Apparently there is controversy about the American casual attire for the Olympics (though, if I am linking to Gawker, I must not be looking very hard). As I have a large preppy streak in my wardrobe my opinion might not count, but I do like the look. I think the issue of logo size is overblown as the large logo has been in for a few seasons now and its not like the Adidas or Nike logos are inconspicuous on the athletic gear. The look is classic American, so it scores 'authenticity' points and what exactly are the alternatives? You can't go with wool and polyester looks cheap (eg the poor Aussies) so cotton it is (I guess linen is also an option, but that is just more prep for you). The rep ties might be a little over the top, but it's nothing compared with the opulence of many other countries (eg India).

Monday, August 18, 2008

Where's your reaction Yehuda?

With all this news about Russia invading Georgia I would think Yehuda would have some interesting perspectives, being a native of that great state. Why no reaction?

Sunday, August 17, 2008

But it Gets Better

So I come back from shul motza'sh and see that that US Men's Sabre is in the Semifinals. Huge! The women are considered better than the men by a lot. While the women's sabrists took gold, silver and bronze in the individual matches, mens sabre did not pick up any medals and only had one fencer in the top 10. Tonight they topped Hungary 45-44 and then dispatched Russia in similar fashion. The US was up against Russia by 6 after 3 bouts, 15-9, but Russia came back and handed Rogers and Smart's butts-on-a-plate. Russia was up 35-28 after 7. When Keith Smart came up for the last bout the U.S. was down by 5. That means that Smart needed to get 10 touches while only allowing 4 opposing. It started rather badly for Smart getting to a score of 37-42. Then Smart turned something on and brought the score to 43-44 when Russia took the final touch. Except that Smart has seemed to call halt right before the touch was scored (he was on the attack at the time). I don't really understand the call, but the ref took the touch back. Smart took two more to win the bout 45-44!

America is doing really well in fencing which will hopefully translate well for the sport. Women's sabre took individual gold, silver and bronze an a team bronze. The women's foil team took silver, which is a massive accomplishment as foil and epee are generally considered "European" strengths. Men's sabre has already undertaken two large upsets. A gold medal would be a great capstone.

Congrats on the silver medal finish!

Thursday, August 14, 2008

What A Billion People Can Do

Obviously a billion people can do a lot. Build really small cars, manufacture cereal box toys and party favors and give the world some really yummy inexpensive food. One thing that a billion people apparently cannot do is win in the Olympics. No, not China (which is having an old fashion Gold Rush revival in the shooting and weightlifting events), India has a lone gold medal in shooting. The US currently has 1.3*10-7 medals for every American (a bit lower if you include those in our de facto 'guest worker program') China provides 2.7*10-8 medals per denizen but poor India can only give its people 10-10 medals. What's up with that?

Fencing at its Best

I managed to get up for the final two matches of the gold medal bout of Ukraine v. China in women's sabre. China was up at one point by 10 and when I tuned in UKR had lost the previous round 5-0 and were trailing 27-35, which is like being back a full length in swimming. UKR came back with some aggressive fencing coupled with CHN overreach (attack no, counter attack). It was finally 44-44 both advanced an attacked and it looked like CHN might have edged out. The director did make a call initially and after a gut wrenching minute or so of consulting video the director admitted "Abstention!" which has got to be really tough to admit you can't call it in front of a very tense home crowd. UKR then went on the defensive and won on an attack no, counter attack. What a finish!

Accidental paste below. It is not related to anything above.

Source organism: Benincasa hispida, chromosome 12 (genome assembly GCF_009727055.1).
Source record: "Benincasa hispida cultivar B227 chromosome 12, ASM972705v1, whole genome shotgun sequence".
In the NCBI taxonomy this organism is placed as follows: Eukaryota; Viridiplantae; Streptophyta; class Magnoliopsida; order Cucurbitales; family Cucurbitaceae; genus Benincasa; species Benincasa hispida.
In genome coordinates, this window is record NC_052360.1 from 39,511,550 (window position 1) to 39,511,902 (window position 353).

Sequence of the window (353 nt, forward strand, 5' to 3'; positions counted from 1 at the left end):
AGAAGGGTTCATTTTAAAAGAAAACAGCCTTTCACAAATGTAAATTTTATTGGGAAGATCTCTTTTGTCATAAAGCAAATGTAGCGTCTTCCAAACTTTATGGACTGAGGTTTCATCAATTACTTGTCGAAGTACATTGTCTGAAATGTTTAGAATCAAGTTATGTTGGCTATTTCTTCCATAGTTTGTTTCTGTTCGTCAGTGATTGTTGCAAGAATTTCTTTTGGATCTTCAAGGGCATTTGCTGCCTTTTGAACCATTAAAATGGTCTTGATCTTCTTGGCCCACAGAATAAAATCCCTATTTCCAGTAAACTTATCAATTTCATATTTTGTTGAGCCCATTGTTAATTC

My complaint about the officiating is that there appears to be a proclivity to use instant replay. I think there is a 'simultaneous attack' for a reason, because it is too close to call. If it is not humanly possible to ascertain who had the attack it should not be scored. The replay should only be used at full speed and consulted if the director feels she really missed something. But what do I know.

Wednesday, August 13, 2008

יש ויש

Perhaps the most interesting thing about Shufersal's new supermarket line, Yesh, is that it targets both Haredim and Arabs together. Despite different kashrut / halal needs, Arabs and Haredim apparently have similar shopping habits when it comes to food.

Tuesday, August 12, 2008

To Drug or not to Drug?

I just don't agree. Performance enhancing drugs are so powerful that sports would turn into an R&D race. If we allow the use of designer pharmaceuticals why not prosthetics? From an ethical perspective I am not sure that athletes would avoid risky medications which offer an immediate payoff. In competitions where 0.05 seconds is significant doping would seriously skew the competitiveness of some athletes over others.

A retort might be that if we let all box car racers use NASCAR engines then things would be fair again. But then it is no longer box car racing. Along those lines I guess I would not be outraged if they had a doping Olympics and a non-doping Olympics. My sense, though, is that people are not nostalgic for the days of Sosa and McGuire and would regard the doping games much like Arena Football; as a gimmick rather than a sport.

Friday, August 08, 2008

Thursday, August 07, 2008

Coining New Terms

"Raising McCain" - the latest negative campaign commercials from the McCain camp.

Remember, you saw it here first.